Dolphins offense vs. Saints defense
Of the league’s 96 offensive, defensive and special teams units, the most improved this season has been Rob Ryan’s new defense in New Orleans. After giving up a record 440 yards and 28.4 points per game last season, the Saints are allowing 296 yards (fourth best in the NFL) and 12.7 points (fifth) per game.
In his recent story on surging defensive end Cameron Jordan, Peter King explained how Ryan’s dynamic 3-4 scheme has empowered the front seven defenders to play more to their strengths by giving them less to process. It’s the impeccable discipline of his secondary in matchup-zone concepts that has allowed Ryan to play this way.
The addition of safety Kenny Vaccaro has been critical. Not only is the first-round pick rangy and athletic, but the rookie also has the versatility to play man-to-man in the slot. So does former first-round cornerback Malcolm Jenkins. This has made the Saints virtually immune to matchup problems inside. Offenses can no longer use motion or flex tight ends to stress the interior of this defense. Consequently, linebackers Curtis Lofton and David Hawthorne—both of whom look faster than ever before—can be help-defenders against the pass instead of being assigned frequent solo coverage responsibilities. Additionally, the Saints don’t have to play a nickel corner, so third safety Roman Harper (though out for this game with a knee injury) can stay on the field as a full-time defender in the box, where he thrives.
So how will the Dolphins attack the Saints? They’d love to stretch the field with wideout Mike Wallace, though it’s unlikely that deep shots will consistently be available for Ryan Tannehill. Jenkins often aligns 20 yards deep in centerfield, and Tannehill might be hurting for time given how offensive tackles Jonathan Martin and Tyson Clabo, as well as right guard John Jerry, struggle in protection. The Dolphins have been most effective in three-wide sets that give Tannehill clear options for getting the ball out quickly.
Rob Ryan is not quite as maniacal with his blitz packages as people think, but facing a young offense in front of a Superdome crowd that’s always raucous in prime time, it would make sense for him to turn his men loose. Especially when you consider that one of Miami coach Joe Philbin’s biggest concerns has been his running backs in pass protection. Daniel Thomas has the size to take on blitzers but isn’t as consistent as a third-year pro should be. Lamar Miller, the guy coaches would love to see emerge as the No. 1 back, has improved his blocking but still has plenty of room to grow. Of course, if Miller continues to show more decisiveness and a surprising second gear like he has the past two weeks, Fins coaches will feel better about rolling the dice with him. And they know that running the ball is a great way to keep the Saints’ powerful offense off the field.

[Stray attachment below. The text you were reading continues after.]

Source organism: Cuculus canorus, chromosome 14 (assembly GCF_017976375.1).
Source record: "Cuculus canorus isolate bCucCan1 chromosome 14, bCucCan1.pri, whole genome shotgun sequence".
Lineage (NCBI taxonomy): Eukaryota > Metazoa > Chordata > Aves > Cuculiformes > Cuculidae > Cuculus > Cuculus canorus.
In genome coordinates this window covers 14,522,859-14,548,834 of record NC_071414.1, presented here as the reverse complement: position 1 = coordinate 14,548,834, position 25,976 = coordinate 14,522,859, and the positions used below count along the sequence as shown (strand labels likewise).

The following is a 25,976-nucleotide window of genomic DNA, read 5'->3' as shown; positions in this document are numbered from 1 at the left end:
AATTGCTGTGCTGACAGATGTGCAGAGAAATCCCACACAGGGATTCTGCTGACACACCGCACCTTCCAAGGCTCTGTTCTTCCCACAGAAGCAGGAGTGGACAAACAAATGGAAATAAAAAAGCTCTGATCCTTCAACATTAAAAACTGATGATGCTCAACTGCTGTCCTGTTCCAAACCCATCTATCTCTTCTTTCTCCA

Saints offense vs. Dolphins defense
The Saints’ passing game centers around creating mismatches inside for big receiving targets Marques Colston and Jimmy Graham. Both have been steady this season after an up-and-down 2012. Colston has caught four or five balls for roughly 65 yards each week, while Graham, who looks better than ever running routes, has 313 yards and three touchdowns over the last two weeks.
While Miami’s pass defense overachieved in its first three games, it might not have the interior resources on the back end to combat Drew Brees’ two favorite targets. Physically, Dannell Ellerbe and Philip Wheeler both move well in zone coverage. But against the seam routes of New Orleans’ 3 x 2 sets, they’ll essentially have to play man-to-man. It’s imperative that safeties Reshad Jones and Chris Clemons help over the top, which history suggests might require too much reactionary discipline for their comfort.
Miami’s pass rush can be the great neutralizer, though with Cameron Wake questionable with a sprained MCL, defensive coordinator Kevin Coyle might have to rely more on blitz packages. Maybe he would have done that anyway. Coyle is very creative with blitz exchange concepts out of hybrid fronts. He has an athletic defensive line, two movable second-level pieces in Koa Misi (also questionable) and Dion Jordan, and a pair of supremely fast gap-shooters in Ellerbe and Wheeler. Generally, a defense’s best chance against Brees is to attack. The 13th-year veteran is simply too proficient in progression reads to be allowed to sit back and dissect zones.